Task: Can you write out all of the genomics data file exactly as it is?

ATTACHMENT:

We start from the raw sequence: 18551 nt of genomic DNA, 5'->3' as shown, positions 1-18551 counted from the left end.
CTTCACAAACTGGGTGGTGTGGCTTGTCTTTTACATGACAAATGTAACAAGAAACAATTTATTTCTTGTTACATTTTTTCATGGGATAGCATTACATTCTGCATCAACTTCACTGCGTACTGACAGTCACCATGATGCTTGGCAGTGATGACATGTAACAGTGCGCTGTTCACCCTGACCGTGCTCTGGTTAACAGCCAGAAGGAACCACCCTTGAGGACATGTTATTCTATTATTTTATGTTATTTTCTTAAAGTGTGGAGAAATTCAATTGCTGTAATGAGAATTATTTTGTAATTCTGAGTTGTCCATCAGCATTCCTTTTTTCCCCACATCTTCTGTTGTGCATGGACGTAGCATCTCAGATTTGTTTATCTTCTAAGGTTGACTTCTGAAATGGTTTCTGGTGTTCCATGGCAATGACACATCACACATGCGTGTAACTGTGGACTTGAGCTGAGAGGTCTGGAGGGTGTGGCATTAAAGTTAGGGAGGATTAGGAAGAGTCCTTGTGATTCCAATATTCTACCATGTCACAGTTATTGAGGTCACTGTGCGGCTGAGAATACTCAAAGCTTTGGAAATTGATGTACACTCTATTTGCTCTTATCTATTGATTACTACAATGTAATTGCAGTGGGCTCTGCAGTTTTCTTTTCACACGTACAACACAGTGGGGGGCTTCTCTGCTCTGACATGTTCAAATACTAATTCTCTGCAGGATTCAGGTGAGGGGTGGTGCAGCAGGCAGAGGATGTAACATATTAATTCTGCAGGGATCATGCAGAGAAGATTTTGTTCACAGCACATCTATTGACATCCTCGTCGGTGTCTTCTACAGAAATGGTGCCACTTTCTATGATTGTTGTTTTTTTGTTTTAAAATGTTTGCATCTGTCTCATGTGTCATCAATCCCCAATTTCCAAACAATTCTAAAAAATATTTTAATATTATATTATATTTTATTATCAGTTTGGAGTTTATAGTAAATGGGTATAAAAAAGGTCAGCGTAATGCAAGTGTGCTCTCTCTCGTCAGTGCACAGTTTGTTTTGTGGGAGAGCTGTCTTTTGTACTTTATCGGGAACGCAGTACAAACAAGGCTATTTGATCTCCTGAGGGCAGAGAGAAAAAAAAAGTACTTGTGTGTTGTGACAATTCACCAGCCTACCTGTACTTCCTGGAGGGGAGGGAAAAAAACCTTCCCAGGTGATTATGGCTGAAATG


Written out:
We start from the raw sequence: 18551 nt of genomic DNA, 5'->3' as shown, positions 1-18551 counted from the left end.
CTTCACAAACTGGGTGGTGTGGCTTGTCTTTTACATGACAAATGTAACAAGAAACAATTTATTTCTTGTTACATTTTTTCATGGGATAGCATTACATTCTGCATCAACTTCACTGCGTACTGACAGTCACCATGATGCTTGGCAGTGATGACATGTAACAGTGCGCTGTTCACCCTGACCGTGCTCTGGTTAACAGCCAGAAGGAACCACCCTTGAGGACATGTTATTCTATTATTTTATGTTATTTTCTTAAAGTGTGGAGAAATTCAATTGCTGTAATGAGAATTATTTTGTAATTCTGAGTTGTCCATCAGCATTCCTTTTTTCCCCACATCTTCTGTTGTGCATGGACGTAGCATCTCAGATTTGTTTATCTTCTAAGGTTGACTTCTGAAATGGTTTCTGGTGTTCCATGGCAATGACACATCACACATGCGTGTAACTGTGGACTTGAGCTGAGAGGTCTGGAGGGTGTGGCATTAAAGTTAGGGAGGATTAGGAAGAGTCCTTGTGATTCCAATATTCTACCATGTCACAGTTATTGAGGTCACTGTGCGGCTGAGAATACTCAAAGCTTTGGAAATTGATGTACACTCTATTTGCTCTTATCTATTGATTACTACAATGTAATTGCAGTGGGCTCTGCAGTTTTCTTTTCACACGTACAACACAGTGGGGGGCTTCTCTGCTCTGACATGTTCAAATACTAATTCTCTGCAGGATTCAGGTGAGGGGTGGTGCAGCAGGCAGAGGATGTAACATATTAATTCTGCAGGGATCATGCAGAGAAGATTTTGTTCACAGCACATCTATTGACATCCTCGTCGGTGTCTTCTACAGAAATGGTGCCACTTTCTATGATTGTTGTTTTTTTGTTTTAAAATGTTTGCATCTGTCTCATGTGTCATCAATCCCCAATTTCCAAACAATTCTAAAAAATATTTTAATATTATATTATATTTTATTATCAGTTTGGAGTTTATAGTAAATGGGTATAAAAAAGGTCAGCGTAATGCAAGTGTGCTCTCTCTCGTCAGTGCACAGTTTGTTTTGTGGGAGAGCTGTCTTTTGTACTTTATCGGGAACGCAGTACAAACAAGGCTATTTGATCTCCTGAGGGCAGAGAGAAAAAAAAAGTACTTGTGTGTTGTGACAATTCACCAGCCTACCTGTACTTCCTGGAGGGGAGGGAAAAAAACCTTCCCAGGTGATTATGGCTGAAATG